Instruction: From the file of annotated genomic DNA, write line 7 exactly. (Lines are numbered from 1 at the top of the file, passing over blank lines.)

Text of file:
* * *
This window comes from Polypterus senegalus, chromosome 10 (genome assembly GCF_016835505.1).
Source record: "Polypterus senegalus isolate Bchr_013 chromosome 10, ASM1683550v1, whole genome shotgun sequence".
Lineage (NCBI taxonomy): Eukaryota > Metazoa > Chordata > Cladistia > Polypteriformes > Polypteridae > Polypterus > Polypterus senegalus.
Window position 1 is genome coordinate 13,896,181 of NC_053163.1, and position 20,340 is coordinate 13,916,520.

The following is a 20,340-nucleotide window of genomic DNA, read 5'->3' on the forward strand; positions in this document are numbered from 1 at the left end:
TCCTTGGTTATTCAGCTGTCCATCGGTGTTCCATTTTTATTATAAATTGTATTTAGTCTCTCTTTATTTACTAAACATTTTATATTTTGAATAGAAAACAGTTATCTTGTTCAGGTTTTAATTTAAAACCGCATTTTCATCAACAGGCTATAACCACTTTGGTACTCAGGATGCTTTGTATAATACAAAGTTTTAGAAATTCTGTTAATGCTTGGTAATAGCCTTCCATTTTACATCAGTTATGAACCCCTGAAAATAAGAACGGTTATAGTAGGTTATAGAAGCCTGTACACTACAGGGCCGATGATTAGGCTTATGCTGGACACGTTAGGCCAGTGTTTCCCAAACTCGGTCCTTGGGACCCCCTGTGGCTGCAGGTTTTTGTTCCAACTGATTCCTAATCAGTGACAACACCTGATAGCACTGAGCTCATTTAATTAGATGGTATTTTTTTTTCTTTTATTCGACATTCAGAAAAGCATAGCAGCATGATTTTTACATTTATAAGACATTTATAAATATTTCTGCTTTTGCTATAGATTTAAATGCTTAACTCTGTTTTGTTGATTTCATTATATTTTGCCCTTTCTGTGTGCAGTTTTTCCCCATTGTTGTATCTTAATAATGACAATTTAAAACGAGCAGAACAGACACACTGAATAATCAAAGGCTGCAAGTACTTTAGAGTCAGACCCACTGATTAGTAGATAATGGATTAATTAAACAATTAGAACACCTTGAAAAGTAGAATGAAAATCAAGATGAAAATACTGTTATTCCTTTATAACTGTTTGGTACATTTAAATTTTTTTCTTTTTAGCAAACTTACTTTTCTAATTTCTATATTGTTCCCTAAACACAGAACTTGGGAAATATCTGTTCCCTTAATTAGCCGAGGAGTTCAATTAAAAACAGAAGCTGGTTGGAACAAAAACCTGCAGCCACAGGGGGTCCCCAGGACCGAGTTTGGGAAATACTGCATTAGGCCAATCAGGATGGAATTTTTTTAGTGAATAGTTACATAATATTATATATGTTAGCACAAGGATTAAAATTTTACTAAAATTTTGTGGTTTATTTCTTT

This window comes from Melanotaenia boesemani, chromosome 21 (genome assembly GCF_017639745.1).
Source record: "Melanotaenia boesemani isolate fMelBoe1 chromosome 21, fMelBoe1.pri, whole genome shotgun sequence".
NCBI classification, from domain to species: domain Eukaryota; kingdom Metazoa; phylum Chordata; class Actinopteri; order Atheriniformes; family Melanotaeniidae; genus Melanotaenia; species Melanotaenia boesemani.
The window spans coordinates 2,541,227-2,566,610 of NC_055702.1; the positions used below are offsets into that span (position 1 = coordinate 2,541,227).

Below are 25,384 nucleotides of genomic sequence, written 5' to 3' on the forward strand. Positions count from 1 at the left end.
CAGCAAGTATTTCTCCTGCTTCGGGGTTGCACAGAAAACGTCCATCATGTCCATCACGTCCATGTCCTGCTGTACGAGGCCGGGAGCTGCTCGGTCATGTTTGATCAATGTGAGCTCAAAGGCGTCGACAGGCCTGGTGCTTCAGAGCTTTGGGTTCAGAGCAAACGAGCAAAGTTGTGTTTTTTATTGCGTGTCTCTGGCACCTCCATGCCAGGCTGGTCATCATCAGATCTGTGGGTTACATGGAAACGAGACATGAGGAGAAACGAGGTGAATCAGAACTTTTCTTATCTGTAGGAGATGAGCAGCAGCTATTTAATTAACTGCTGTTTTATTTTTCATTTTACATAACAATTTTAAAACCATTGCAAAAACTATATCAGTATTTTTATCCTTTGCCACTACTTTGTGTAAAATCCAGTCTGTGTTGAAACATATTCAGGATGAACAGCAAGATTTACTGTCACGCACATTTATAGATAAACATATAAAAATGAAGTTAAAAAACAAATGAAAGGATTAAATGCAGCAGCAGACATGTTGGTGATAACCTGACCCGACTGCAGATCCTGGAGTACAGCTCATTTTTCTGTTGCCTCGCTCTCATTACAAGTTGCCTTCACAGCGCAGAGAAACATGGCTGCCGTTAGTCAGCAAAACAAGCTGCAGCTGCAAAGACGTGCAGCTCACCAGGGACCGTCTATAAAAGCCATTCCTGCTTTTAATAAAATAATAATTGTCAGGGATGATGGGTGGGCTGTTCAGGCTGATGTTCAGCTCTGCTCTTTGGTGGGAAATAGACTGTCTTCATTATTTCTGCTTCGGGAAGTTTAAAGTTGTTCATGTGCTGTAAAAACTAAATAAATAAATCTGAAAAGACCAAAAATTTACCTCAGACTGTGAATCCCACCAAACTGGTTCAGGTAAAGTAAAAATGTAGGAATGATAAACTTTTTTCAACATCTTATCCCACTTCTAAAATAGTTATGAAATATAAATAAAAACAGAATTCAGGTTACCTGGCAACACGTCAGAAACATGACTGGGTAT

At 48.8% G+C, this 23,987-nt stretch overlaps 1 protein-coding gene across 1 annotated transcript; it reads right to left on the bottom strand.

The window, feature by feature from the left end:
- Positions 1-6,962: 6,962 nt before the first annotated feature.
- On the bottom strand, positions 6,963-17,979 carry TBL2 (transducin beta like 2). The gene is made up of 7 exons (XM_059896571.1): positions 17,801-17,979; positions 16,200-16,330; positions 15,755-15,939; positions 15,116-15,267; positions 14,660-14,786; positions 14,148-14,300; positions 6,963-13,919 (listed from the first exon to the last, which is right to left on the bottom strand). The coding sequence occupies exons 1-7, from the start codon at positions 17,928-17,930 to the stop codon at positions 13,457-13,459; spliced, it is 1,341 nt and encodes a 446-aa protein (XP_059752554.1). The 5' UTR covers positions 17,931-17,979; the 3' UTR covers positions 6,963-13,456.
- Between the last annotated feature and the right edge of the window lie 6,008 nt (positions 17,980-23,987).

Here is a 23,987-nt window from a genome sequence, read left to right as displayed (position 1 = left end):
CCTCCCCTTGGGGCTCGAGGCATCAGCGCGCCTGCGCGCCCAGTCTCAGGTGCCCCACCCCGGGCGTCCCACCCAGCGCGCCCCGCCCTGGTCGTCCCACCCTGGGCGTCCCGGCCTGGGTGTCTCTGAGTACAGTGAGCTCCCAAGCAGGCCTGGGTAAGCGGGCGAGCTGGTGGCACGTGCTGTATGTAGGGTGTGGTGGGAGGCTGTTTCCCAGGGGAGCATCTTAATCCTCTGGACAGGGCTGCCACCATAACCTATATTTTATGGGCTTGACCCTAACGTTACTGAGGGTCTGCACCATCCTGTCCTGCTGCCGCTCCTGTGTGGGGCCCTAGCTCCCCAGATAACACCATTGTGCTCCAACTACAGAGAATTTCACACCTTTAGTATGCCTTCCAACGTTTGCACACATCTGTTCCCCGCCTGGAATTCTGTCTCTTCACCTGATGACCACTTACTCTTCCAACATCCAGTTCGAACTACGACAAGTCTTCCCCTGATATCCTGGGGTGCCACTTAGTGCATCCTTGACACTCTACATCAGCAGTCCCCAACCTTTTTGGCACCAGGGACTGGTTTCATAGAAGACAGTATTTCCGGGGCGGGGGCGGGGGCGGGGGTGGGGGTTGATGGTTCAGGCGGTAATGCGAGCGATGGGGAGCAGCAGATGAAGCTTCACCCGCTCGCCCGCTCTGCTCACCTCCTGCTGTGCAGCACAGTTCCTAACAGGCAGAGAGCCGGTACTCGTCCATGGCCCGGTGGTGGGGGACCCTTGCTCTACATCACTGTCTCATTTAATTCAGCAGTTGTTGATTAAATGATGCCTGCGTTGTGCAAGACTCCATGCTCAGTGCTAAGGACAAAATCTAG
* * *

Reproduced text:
This window comes from Melanotaenia boesemani, chromosome 21 (genome assembly GCF_017639745.1).